Archive for the 'Climate Change' Category

Society won’t be able to adapt to climate change unless carbon emissions are reduced significantly

November 18th, 2013 by Potsdam Institute for Climate Impact Research

Damage caused by Typhoon Haiyan in the Tacloban, Philippines (click image to expand - image courtesy of Praveen Agrawal, World Food Programme/ EU-Humanitarian-Aid-and-Civil-Protection)

Damage caused by Typhoon Haiyan in the Tacloban, Philippines (click image to expand – image courtesy of Praveen Agrawal, World Food Programme/ EU-Humanitarian-Aid-and-Civil-Protection)

From 19 to 22 November 2013 some of the world’s environmental ministers will meet for the ‘high level segment‘ of the International climate negotiations in Warsaw.

Anders Levermann, co-chair of the research domain “Sustainable Solutions” at the Potsdam Institute for Climate Impact Research said “by emitting greenhouse gases, we have already caused global-warming impacts, such as sea-level rise, which will remain with us for several centuries to come.” Continue reading

International report concludes that C02 emissions from human activity causes ocean acidification

November 15th, 2013 by International Geosphere-Biosphere Programme

(click report cover to go to the report download page)

(click report cover to go to the report download page)

Ocean acidification may increase 170% this century with substantial costs expected from coral reef loss and declines in shellfisheries. Cold water corals also at risk.

In a major new international report, experts conclude that the acidity of the world’s ocean may increase by around 170% by the end of the century bringing significant economic losses.

People who rely on the ocean’s ecosystem services – often in developing countries – are especially vulnerable.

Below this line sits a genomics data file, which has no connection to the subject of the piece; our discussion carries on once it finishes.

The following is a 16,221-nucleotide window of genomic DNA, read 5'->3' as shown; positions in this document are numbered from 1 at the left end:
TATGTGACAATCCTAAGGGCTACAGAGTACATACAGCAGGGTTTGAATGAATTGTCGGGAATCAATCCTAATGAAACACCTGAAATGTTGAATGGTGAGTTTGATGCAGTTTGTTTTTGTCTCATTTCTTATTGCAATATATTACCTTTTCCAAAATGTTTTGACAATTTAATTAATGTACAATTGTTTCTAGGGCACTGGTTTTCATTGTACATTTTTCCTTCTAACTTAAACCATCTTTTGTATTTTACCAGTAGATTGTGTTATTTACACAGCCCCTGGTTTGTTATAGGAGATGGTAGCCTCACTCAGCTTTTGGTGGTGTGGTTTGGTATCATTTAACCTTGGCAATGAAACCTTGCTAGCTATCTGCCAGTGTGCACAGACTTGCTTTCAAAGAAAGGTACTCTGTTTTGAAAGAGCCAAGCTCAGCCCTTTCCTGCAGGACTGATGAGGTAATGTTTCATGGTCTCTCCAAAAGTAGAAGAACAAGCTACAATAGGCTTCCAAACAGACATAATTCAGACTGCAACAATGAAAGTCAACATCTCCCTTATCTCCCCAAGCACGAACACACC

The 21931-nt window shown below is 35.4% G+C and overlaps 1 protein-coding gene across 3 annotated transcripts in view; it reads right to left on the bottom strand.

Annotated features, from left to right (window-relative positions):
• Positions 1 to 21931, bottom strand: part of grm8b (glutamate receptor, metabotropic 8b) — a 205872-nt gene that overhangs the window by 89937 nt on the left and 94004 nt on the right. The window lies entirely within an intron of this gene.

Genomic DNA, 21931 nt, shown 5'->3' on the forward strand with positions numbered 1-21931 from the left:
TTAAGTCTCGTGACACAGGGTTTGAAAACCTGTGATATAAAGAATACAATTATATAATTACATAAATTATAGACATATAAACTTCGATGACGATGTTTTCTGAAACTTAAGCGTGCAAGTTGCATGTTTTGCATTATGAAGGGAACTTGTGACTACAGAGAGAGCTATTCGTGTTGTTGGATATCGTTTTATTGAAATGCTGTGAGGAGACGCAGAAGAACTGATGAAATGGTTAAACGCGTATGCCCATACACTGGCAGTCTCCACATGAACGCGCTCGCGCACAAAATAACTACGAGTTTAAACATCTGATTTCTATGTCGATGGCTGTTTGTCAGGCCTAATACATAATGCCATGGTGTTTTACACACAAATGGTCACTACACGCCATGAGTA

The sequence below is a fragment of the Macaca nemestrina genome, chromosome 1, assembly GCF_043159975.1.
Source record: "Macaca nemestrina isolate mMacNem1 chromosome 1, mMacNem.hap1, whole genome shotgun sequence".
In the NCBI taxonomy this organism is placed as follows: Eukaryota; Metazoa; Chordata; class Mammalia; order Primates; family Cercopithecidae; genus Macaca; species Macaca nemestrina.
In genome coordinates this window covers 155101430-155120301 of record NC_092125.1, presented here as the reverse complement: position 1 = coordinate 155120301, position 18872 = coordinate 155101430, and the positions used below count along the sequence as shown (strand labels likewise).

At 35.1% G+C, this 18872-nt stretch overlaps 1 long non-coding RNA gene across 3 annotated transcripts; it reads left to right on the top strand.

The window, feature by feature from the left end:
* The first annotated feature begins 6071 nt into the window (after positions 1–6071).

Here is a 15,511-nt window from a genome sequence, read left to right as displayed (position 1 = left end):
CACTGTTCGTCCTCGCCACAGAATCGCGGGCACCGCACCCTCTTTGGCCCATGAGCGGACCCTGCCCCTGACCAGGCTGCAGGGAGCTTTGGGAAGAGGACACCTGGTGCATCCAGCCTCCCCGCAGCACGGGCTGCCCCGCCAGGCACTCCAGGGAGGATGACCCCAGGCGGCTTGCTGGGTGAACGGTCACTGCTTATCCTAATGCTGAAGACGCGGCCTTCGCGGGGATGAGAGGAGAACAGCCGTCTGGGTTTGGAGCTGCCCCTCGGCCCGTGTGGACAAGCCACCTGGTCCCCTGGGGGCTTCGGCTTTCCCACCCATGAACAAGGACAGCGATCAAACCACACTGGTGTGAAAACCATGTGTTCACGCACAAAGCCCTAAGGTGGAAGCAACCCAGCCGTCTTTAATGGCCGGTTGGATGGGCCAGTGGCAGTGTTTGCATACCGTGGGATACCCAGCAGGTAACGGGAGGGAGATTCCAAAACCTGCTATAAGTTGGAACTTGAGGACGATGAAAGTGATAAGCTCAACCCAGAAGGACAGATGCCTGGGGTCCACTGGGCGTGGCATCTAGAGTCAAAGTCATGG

A group of experts have agreed on ‘levels of confidence’ in relation to ocean acidification statements summarising the state of knowledge.

The summary was led by the International Geosphere-Biosphere Programme and results from the world’s largest gathering of experts on ocean acidification ever convened. Continue reading

No business plan for a world where temperatures could increase by 2°C

November 14th, 2013 by PwC

Jonathan Grant, director, PwC, said of the latest Climate Change Committee latest report “Fourth carbon budget Review” that “the Committee is right to highlight the danger of changing tack or rolling back regulations, as it could undermine business and investor confidence that long term UK government policy will deliver what is needed to tackle climate change.

“The costs of many forms of low carbon energy are coming down quite rapidly, but whichever path you choose to get to a low carbon future, it still requires substantial investment, and that requires clear, long term policies,” Mr Grant said.

“In the short term, UK energy emissions increased 2.6% last year, much higher than GDP growth, because of an increased use of coal in power generation.” Continue reading

Haiti, Philippines and Pakistan most affected by weather catastrophes

November 14th, 2013 by Germanwatch

(click image to expand)

Destruction caused by typhoon Haiyan in Leyte province photographed on 10 November 2013 (click image to expand – image ©EU Humanitarian Aid and Civil Protection by Joelle Goire)